Primal Carnage Review
Developer: Lukewarm Media / Publisher: Reverb Publishing / Played on: PC / Price: $14.99 / ESRB: Not Yet Rated
One of the benefits of a free economy is the ability to charge a premium for intangibles. In Starbucks, you’re paying for relaxing lighting and wood finishing everywhere. A chunk of an iPad’s cost is justified by the undeniably awesome marketing around the product.
Similarly, Primal Carnage in no way justifies its price with its content, so the rest of the value is left to novelty. How badly you want to recreate Jurassic Park will determine whether or not Primal Carnage is your game.
MULTIPLAYER AND MODES
The premise of Primal Carnage contains most of the game’s value — class-based human vs. dinosaur online combat. Even so, Primal Carnage’s class-based system achieves some success, at least for the dinosaurs. Every dinosaur has a support ability that works in concert with other players and can even neutralize some of the human’s advantages. For instance, the human pathfinder can throw out flares that blind the dinosaurs, but the flying Pteranodon can spot enemies, revealing them through walls and even the flare’s glare.
Equal attention has been given to the humans’ abilities but they end up playing far less nuanced. Most differences come in the effective ranges of the weaponry. Sniper rifles excel at swatting Pteranodon out of the air while shotguns and flamethrowers can knock down the speedy Novaraptors. I thought the trapper class was particularly original. He sports a net gun that completely immobilizes smaller animals and stops attacks from the larger ones (for instance, the T-rex’s mouth becomes tied shut preventing him from eating anyone). Still, the tactical depth is not as rewarding on the human side as it ultimately comes down to “shoot at the dinosaurs.”
Even with Primal Carnage’s mild success in mechanics, there’s simply not enough content or functionality in the game to extend its experience. You get five maps and two modes, and even then the modes are basically identical. To make matters worse, some expected functionality is completely missing. You can’t set up a map rotation for a server; you just pick one map and play until you get sick of it. As you might expect, the maps aren’t all equal in quality either. The generic jungle map has been adopted as most popular for good reason; the thick vegetation and differences in elevation set up the most interesting combat encounters. Other maps have more open ground, which tends to cut away the dinosaur’s advantages and are justifiably less liked.
Numerous little glitches speckle the game as well. These range from raptors occasionally turning completely invisible to team chat not being a different color from normal chat. I rarely played any match without some functionality going awry. Due to a collection of minor problems too numerous and small to completely list, Primal Carnage doesn’t remotely hit the standards of feature completeness set by other games.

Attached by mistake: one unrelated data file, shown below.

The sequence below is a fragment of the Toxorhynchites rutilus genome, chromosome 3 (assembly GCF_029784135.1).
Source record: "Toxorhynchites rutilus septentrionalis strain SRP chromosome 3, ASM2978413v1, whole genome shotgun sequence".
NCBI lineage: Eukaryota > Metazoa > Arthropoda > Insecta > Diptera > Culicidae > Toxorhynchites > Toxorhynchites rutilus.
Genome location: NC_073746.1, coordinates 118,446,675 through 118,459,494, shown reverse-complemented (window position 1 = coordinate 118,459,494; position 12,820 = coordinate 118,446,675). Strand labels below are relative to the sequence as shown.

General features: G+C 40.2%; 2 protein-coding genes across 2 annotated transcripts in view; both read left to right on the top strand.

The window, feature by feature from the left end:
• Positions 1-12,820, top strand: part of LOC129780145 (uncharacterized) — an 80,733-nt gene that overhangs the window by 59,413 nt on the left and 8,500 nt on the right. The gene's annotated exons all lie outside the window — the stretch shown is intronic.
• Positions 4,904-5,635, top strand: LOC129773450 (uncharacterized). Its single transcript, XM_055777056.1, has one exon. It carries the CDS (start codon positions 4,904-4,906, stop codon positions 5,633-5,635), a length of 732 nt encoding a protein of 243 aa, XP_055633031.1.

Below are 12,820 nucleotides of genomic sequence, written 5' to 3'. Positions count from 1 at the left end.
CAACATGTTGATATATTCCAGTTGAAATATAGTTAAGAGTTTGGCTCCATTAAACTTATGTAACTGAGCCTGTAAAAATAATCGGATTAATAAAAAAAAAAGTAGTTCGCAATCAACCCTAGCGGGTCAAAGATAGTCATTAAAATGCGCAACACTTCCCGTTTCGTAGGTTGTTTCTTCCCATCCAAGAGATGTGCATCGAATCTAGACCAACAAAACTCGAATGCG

Primal Carnage’s unfinished-ness extends to the controls, which are easy enough to grasp when playing as a human but weird as balls as a dinosaur. The game completely lacks any kind of instructions, manuals, or tutorials that compounds the problem. It took me about thirty minutes to figure out how to reliably fly as the Pteranodon, and just for fun I’ll list the steps here: First you have to be sprinting along the ground. Then jump and hold jump until you enter flight mode (it takes about half a second). You can then let go of sprint AND jump to remain flying. If you do anything in the wrong order like jump without sprinting, you’ll just flop back down on the ground as a useless sack of reptilian meat.
There’s another interesting problem with Primal Carnage’s controls. Thanks to latency, it’s extremely difficult to track the faster dinosaur’s movements. The Novaraptor is meant to be a fast hit-and-run type class, but being attacked by one usually looks like a jittery dinosaur blinking all around you in a tight radius. It’s not tense or exciting to fight this way, just aggravating. Using the flamethrower or shotgun helps in this situation, but only because those weapons excel in spray n’ pray.
Though Primal Carnage’s graphical prowess is limited to five maps, they all look great. I particularly liked the game’s vegetation. High-resolution leaves, blades of grass, and shrubs uniformly wave in the wind and set a great atmosphere. Lighting is particularly potent as well, especially the aforementioned flares the pathfinder can throw. Seeing the red glow from the flare reflect off of individual blades of grass is very cool. Vegetation is just thick enough to provide cover for dinosaurs as well, which can lead to some exciting ambushes. Overall the game’s visuals are superb; I just wish there were more of them.
There’s a little more depth to Primal Carnage than its premise might imply, but only a little. The interplay of the game’s classes provide some intelligent play, but at the end of the day there’s simply not enough game here to justify its cost. It’s possible that the game will eventually update with more modes and maps, but as it stands you’ll have to fill in a lot of the game’s value with your own enthusiasm.
+ Subtle depth to asymmetrical teams
- Not enough maps
- Buggy, lacking in features
6 / 10